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REVIEW
Year : 2015  |  Volume : 1  |  Issue : 1  |  Page : 21-25

Split End Family RNA Binding Proteins: Novel Tumor Suppressors Coupling Transcriptional Regulation with RNA Processing


1 Department of Biochemistry and Molecular Genetics, UAB Stem Cell Institute, The University of Alabama at Birmingham, Birmingham, AL, USA
2 Department of Internal Medicine, Affiliated Cancer Hospital of Zhengzhou University, Henan Cancer Hospital, Zhengzhou, Henan, China

Correspondence Address:
Dr. Xinyang Zhao
1825 University Boulevard, SHEL 703, Birmingham, AL 35294
USA
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Source of Support: None, Conflict of Interest: None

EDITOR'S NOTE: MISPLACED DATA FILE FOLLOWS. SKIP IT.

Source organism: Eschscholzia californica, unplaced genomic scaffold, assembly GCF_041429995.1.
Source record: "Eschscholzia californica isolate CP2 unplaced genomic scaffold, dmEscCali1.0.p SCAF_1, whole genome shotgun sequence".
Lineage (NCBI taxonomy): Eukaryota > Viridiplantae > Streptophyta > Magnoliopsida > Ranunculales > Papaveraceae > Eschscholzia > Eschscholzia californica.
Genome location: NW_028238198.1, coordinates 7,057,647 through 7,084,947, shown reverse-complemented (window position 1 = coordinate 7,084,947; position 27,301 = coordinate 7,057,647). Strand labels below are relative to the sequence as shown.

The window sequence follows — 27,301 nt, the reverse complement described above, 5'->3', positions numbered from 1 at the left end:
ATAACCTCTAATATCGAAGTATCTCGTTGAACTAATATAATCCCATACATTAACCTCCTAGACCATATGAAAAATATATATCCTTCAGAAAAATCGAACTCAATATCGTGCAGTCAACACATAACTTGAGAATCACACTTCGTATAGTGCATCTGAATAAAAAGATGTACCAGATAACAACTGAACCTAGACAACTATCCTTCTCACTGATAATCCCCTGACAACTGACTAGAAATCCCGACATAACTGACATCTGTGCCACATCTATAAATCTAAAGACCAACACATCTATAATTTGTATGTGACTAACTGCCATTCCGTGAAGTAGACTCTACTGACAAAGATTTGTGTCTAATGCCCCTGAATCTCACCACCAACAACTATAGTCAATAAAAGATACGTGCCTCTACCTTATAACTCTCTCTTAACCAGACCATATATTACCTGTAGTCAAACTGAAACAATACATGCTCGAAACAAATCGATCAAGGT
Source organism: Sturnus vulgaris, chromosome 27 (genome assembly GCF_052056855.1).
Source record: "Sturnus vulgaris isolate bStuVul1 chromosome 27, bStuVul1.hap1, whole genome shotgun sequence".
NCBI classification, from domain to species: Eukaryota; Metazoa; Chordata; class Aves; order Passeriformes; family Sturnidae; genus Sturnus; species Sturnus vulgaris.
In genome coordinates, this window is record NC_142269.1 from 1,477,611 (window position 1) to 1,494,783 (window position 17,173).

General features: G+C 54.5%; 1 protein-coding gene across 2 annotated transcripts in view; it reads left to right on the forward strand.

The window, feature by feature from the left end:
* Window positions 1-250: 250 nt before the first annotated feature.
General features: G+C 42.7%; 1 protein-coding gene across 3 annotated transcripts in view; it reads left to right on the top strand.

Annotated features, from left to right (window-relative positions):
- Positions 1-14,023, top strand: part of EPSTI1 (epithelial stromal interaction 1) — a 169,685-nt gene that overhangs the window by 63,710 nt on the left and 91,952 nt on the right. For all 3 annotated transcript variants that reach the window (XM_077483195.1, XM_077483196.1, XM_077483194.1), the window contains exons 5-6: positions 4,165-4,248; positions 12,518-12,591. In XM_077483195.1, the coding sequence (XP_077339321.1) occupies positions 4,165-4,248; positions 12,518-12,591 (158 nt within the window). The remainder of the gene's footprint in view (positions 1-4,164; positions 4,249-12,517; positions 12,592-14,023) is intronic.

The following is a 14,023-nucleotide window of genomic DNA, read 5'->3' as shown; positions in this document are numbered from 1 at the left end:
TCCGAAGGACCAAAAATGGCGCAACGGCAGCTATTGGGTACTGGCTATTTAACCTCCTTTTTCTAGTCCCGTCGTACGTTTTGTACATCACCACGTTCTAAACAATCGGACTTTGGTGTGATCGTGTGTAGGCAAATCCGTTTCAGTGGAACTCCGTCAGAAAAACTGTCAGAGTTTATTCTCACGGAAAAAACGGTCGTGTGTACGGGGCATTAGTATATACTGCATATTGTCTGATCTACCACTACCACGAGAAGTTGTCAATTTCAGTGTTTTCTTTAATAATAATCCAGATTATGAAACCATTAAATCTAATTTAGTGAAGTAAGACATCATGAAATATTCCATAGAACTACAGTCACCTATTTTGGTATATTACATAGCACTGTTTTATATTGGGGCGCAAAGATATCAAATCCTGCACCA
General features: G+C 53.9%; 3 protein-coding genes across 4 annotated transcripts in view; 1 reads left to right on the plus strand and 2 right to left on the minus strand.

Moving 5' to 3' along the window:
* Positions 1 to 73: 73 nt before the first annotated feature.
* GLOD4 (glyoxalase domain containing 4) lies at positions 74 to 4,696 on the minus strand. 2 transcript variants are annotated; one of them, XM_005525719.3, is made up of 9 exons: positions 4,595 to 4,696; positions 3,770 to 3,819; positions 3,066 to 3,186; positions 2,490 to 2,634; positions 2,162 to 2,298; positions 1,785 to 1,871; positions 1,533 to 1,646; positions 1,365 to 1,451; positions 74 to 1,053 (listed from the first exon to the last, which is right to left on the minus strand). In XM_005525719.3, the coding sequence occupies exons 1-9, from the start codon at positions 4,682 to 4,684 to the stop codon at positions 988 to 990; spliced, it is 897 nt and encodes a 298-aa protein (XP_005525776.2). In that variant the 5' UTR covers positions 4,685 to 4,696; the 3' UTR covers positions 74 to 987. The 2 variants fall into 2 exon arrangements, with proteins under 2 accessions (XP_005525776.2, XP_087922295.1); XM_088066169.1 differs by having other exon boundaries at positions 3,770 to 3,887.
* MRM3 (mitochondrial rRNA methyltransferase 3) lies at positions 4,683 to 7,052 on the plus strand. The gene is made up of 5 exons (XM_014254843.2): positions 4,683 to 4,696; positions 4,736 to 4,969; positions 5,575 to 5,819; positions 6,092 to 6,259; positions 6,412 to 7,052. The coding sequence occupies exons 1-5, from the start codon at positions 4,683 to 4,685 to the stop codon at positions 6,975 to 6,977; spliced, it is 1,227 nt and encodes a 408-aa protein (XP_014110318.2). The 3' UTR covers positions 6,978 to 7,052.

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Split End (SPEN) family proteins have three members: SPEN, RBM15, and RBM15B. SPEN family proteins contain three conserved RNA recognition motifs on the N-terminal region and an SPOC domain on the C-terminal region. RBM15 is fused to MKL1 in chromosome translocation t (1;22), which causes childhood acute megakaryoblastic leukemia (AMKL). Haploinsufficiency of RBM15 in AMKL indicates that RBM15 is a tumor suppressor. Both SPEN and RBM15 are mutated in a variety of cancer types, implying that they are tumor suppressors. SPEN and RBM15are required for the development of multiple organs including hematopoiesis partly via regulating the NOTCH signaling pathway, as well as the WNT signaling pathway in species ranging from Drosophila to mammals. Besides transcriptional regulation, RBM15 regulates RNA export and RNA splicing. In this review, we summarized data in the literature on how the members in SPEN family regulate gene expression at transcription and RNA processing steps. The crosstalk between epigenetic regulation and RNA metabolism is increasingly appreciated in understanding tumorigenesis. Studying the SPEN family of RNA binding proteins will create new perspectives for cancer therapy.


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